...But the EMH could replicate new brain stem nerves for Ptera in "Emanations", restoring her back to life.
Though I once again remind you and everyone involved to take Voyager technobabble with a bucket of salt.
Remember that in "Ethics" Dr. Russel's technique is complicated enough that Doctor Crusher considers it more of a dice roll than solid science; in the end, the only reason it worked at all is because Klingons turn out to be really
hard to kill.
IMO, the whole "genetronic replication" thing is the exception that proves the rule why living tissue can't be replicated. I would theorize that the technique only worked because it gave Worf's central nervous system something of a scaffold to rebuild itself
, using the replicated tissue more as a suture or a splint than actual replacement tissue.
There obviously are degrees to what can be done, not strict categories. New brain stems are okay, even with the resources of a damaged and stranded starship, but new lungs for Neelix are not.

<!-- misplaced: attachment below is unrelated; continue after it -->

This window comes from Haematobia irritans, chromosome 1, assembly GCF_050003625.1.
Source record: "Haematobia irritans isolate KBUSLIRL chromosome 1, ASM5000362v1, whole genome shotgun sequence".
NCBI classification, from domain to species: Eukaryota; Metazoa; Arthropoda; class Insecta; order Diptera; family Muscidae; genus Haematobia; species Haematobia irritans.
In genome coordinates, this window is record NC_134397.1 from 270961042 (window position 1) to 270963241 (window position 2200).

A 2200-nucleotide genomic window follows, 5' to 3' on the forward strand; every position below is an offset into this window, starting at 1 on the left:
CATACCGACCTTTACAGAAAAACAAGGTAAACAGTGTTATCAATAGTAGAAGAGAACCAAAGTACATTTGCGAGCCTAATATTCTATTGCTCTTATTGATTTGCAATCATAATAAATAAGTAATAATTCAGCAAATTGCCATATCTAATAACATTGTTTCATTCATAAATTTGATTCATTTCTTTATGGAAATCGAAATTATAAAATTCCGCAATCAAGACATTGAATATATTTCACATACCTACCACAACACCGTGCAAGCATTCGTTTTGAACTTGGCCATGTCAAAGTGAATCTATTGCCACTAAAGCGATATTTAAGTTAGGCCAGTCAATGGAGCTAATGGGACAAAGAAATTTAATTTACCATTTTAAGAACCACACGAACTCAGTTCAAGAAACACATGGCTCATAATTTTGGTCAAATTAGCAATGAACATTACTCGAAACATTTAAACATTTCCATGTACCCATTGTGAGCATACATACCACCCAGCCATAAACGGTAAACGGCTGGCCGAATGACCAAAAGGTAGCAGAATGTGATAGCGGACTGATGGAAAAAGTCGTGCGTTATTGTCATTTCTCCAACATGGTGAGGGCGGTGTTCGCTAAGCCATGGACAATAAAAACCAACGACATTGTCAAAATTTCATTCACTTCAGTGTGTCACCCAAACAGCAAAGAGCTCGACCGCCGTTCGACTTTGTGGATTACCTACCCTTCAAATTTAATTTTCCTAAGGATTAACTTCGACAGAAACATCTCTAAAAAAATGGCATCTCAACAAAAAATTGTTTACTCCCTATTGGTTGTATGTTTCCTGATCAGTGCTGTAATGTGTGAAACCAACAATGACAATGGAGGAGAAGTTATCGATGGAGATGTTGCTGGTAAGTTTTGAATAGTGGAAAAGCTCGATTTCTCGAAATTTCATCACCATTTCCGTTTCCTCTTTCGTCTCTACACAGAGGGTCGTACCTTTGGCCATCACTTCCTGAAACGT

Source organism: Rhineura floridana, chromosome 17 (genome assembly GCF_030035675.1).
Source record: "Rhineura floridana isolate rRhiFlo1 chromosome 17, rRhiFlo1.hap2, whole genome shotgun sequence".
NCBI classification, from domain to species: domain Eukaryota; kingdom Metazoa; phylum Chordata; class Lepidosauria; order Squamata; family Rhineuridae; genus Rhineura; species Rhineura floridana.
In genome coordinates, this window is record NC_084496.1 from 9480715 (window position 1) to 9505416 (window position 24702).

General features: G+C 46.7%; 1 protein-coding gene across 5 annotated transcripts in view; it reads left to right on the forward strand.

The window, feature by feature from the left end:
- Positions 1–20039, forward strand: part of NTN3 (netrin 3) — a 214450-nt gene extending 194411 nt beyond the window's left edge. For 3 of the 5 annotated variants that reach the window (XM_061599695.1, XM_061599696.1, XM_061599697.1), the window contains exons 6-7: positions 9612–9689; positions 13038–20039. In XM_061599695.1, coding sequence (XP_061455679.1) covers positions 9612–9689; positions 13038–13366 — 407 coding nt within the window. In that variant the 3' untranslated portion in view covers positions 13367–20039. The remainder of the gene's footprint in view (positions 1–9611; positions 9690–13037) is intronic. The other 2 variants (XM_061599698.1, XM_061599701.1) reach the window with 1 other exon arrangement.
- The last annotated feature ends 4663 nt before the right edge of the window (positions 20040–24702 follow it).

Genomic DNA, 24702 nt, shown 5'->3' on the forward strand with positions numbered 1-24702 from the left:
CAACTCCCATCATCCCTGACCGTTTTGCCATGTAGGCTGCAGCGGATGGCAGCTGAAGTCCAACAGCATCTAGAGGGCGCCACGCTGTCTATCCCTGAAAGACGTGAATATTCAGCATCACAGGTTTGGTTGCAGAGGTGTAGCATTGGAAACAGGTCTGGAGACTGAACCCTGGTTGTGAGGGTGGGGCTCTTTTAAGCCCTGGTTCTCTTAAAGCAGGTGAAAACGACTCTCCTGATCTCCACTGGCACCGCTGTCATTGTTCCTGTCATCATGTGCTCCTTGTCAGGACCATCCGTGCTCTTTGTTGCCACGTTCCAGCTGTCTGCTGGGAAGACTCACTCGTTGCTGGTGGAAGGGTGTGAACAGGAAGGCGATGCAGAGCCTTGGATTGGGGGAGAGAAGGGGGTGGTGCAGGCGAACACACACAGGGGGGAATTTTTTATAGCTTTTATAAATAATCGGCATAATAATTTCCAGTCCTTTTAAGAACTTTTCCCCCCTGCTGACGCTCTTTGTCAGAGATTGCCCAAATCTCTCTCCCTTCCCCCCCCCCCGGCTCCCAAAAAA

I'm of the opinion that "new brain cells" in this case is actually a bit of cybernetics. Probably the things being replicated were ARTIFICIAL brain cells, something similar in function (but vastly less sophisticated) to the microcircuitry in Data's brain. Like Picard's artificial heart, but on a microscopic scale.
A culinary obsessive might insist on 100% lifelike steaks and get what he wants, but at high cost; somebody else would accept the same taste and texture as achieved by different means, through replicating something that's only 20% like real steak but features suitable "cheats" to enhance/"restore" the taste and texture to match natural.
Stop me if I'm wrong, but isn't this ALREADY the case with real/artificial food substances? Most people I know can't tell the difference between real and imitation crab meat if they're not eating them side by side. Same with regular milk vs. soy milk (in fact most people think soymilk tastes better than skim milk by an order of magnitude). We already have lots of techniques for reprocessing raw protein from a variety of sources into something that tastes like something else, but real cooks--my wife, for example--can always tell the difference.